Over the last year, the work from home revolution has transformed the way many businesses operate.
It's also common for limited company owners to put in extra hours away from the office or to operate primarily from home.
Inevitably, that means some of your work is carried out at your private residence, which might be:
- Preparing correspondence
- Writing reports
- Paying bills
- A home workshop
Whether you're a limited company owner working some of the time remotely, or a business owner with a home office, you can claim against some of your expenses to reduce your tax bill.
In this article, the SAS Accounting team explains the three primary ways to account for these costs and ensure they are claimed correctly in your next tax return.
If you're unsure which option is best suited to your business or need advice to ensure you're claiming all allowable remote-working expenses, please give us a call at your convenience!
Claiming Nominal Expenses for Occasional Remote Work
HMRC allows limited companies to pay their directors or owners nominal expenses to cover general costs for the odd day working from home.
You can check out the HMRC rules online in more detail, but as a brief run-down:
- Expenses are claimable up to £26 per month, or £6 a week. You don't need any approval or authorisation to make these nominal payments.
- Business owners don't need to keep any specific evidence or records of the costs incurred by working from home.
- Bills, receipts or contract paperwork must evidence any claims over and above the nominal allowance.
This general allowance accounts for things like heating and light, where you're covering a slight increase in household expenses during the hours you work from home.
Tax relief is applied on your ordinary income tax rate, so if you claim £6 a week and pay tax in the basic rate band, you'll get £1.20 tax relief each week.
Home Working Expenses Claims for Regular Hours
Suppose you're working from home a proportion of every week or have a home office where you conduct most of your business administration duties.
In that case, the £6 a week tax relief will not get anywhere close to your real-life costs.
Therefore, you can claim against your household expenses but must justify the costs and calculate your outgoings on a verifiable basis.
In short, you need to try and establish how much extra you are spending on household bills due to working from home.
It can be tricky to separate the work and personal proportions of dual-purpose services, such as water, electricity or gas.
Usually, it's worked out like this:
- Divide your property into rooms, split costs for gas, water and electricity between them, and then work out the balance of the cost attributable to running your home office or workshop.
- Calculate the number of hours worked and pro-rata your expenses over time spent working and personal time at home.
You can't claim against fixed costs such as council tax, or mortgage interest, since those values won't change regardless of how much time you spend working from home.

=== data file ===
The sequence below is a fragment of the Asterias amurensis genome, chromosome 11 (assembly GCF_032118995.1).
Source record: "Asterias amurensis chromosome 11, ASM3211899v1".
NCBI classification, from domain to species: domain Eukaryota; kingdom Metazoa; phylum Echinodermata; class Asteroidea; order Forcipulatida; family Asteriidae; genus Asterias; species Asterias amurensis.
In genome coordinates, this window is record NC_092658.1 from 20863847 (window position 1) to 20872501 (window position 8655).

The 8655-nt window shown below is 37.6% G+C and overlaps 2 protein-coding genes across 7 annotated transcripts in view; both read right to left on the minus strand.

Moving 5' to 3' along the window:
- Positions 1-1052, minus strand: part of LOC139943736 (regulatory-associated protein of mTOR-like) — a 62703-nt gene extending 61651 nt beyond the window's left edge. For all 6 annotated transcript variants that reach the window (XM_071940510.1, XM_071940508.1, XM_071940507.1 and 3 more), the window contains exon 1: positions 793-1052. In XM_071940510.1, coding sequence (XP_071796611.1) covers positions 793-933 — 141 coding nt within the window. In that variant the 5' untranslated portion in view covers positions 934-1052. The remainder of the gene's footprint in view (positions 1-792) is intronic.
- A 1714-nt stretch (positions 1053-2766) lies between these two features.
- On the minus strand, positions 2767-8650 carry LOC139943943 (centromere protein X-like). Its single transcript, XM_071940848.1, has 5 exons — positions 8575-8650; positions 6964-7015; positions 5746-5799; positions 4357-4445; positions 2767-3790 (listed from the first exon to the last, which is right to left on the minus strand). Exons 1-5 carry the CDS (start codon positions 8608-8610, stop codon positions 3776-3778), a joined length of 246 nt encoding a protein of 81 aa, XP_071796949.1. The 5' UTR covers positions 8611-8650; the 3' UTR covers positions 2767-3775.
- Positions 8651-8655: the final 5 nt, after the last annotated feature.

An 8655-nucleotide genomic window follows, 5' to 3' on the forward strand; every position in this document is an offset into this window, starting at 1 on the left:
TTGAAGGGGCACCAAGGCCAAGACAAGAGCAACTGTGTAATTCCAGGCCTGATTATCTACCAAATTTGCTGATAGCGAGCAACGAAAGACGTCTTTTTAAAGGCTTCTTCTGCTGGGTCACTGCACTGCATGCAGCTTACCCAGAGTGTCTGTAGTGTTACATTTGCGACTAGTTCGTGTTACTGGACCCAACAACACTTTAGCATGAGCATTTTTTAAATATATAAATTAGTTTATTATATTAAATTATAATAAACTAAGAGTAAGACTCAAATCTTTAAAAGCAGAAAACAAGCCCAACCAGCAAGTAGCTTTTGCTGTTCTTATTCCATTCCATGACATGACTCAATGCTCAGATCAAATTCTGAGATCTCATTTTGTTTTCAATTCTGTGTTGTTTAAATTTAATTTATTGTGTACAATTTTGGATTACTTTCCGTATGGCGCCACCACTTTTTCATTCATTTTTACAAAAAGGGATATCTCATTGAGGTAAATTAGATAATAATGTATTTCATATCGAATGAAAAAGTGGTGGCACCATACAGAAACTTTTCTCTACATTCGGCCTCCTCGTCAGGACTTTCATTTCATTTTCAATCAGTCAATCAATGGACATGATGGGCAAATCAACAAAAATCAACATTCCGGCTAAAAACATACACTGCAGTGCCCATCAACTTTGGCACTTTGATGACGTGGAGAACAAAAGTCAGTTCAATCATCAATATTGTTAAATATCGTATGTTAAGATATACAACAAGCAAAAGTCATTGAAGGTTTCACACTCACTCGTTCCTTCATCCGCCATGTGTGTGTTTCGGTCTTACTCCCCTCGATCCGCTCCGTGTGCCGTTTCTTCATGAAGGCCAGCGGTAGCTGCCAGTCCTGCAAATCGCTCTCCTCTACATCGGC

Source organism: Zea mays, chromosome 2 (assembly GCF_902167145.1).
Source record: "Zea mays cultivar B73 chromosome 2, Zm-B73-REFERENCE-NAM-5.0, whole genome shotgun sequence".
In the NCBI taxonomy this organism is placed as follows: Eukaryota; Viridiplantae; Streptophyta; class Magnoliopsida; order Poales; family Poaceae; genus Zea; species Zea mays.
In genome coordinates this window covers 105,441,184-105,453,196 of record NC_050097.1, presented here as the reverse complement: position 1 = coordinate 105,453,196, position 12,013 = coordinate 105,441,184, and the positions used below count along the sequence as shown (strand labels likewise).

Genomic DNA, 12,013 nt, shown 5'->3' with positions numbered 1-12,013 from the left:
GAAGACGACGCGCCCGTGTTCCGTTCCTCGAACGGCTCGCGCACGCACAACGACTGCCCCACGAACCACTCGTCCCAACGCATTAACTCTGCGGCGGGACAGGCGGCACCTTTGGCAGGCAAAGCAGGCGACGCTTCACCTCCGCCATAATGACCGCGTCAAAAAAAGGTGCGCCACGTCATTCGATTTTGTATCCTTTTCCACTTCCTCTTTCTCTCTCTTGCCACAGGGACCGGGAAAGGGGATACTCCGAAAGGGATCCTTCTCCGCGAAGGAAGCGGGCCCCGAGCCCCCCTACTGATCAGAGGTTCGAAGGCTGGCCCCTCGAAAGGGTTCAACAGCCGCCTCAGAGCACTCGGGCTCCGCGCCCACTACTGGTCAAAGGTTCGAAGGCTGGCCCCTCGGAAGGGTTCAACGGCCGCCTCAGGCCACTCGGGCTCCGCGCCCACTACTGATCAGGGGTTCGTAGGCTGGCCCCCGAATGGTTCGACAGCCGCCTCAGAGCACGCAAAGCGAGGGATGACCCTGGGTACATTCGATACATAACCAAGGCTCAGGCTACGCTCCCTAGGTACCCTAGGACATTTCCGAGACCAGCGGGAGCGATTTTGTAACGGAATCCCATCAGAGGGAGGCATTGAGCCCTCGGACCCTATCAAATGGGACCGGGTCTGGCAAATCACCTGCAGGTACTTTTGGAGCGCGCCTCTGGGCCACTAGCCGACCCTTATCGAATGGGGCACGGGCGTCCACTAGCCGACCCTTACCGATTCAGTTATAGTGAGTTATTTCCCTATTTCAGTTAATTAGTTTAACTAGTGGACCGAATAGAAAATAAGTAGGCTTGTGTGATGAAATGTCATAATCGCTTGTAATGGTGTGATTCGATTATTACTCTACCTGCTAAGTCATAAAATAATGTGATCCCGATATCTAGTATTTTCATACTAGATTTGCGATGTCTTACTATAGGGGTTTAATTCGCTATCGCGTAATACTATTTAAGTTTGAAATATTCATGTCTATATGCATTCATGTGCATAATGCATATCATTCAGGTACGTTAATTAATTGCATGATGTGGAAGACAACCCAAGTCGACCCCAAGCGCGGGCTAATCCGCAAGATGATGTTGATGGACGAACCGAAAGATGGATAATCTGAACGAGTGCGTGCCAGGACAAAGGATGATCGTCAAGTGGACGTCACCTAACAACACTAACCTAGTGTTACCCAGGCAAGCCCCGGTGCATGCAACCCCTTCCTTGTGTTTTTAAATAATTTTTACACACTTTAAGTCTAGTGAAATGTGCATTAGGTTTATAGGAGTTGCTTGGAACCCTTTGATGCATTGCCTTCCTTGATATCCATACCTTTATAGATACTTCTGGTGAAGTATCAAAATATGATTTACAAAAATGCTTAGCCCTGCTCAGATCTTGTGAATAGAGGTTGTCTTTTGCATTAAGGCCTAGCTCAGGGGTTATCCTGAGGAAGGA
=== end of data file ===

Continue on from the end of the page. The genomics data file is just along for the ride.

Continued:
Limited business owners can only claim phone and broadband costs if they are billed in your trading name, or you can demonstrate the actual charges applicable to the company.
Working From Home Rental Contracts
The third option is to create a rental agreement between yourself and your business. This document is a commercial agreement and stipulates a rental value payable for the use of your home space for business purposes.
It can be worth asking a local agent for a rent valuation, so you've got a verifiable way to calculate what the space is worth.
The business can claim tax relief on the rent payments, but you will be liable for income tax on the earnings and need to declare these through the self-assessment process.
Rental income should be split between owners if there is more than one person on the property deeds, according to the ownership share of each individual.
A few tips when it comes to creating a commercial rental agreement for home working premises:
- The agreement needs to be based on evidence of the going rate for the rent charged, and it's worth seeking professional advice to ensure the contract is sufficient.
- You may need permission from your landlord or mortgage lender if you don't own your property outright and want to rent out a room for use by a business.
- Insurers have varying rules around the use of a property, so you'll also need to confirm that working from home in this way doesn't render your insurance cover invalid.
- If the property is deemed to be exclusively used for business purposes, you might forfeit your entitlement to capital Gains Tax exemption if you come to sell.
- There is a minimal risk that you might be charged business rates - although this is very unlikely and only in specific circumstances.
If you think a rental agreement is the best way to account for the costs of working from home, please give the SAS team a call before proceeding so we can walk you through the pros and cons.
The agreement must be perfectly worded, so you don't inadvertently expose yourself to higher tax charges to recoup your extra costs for using your home as a business workspace!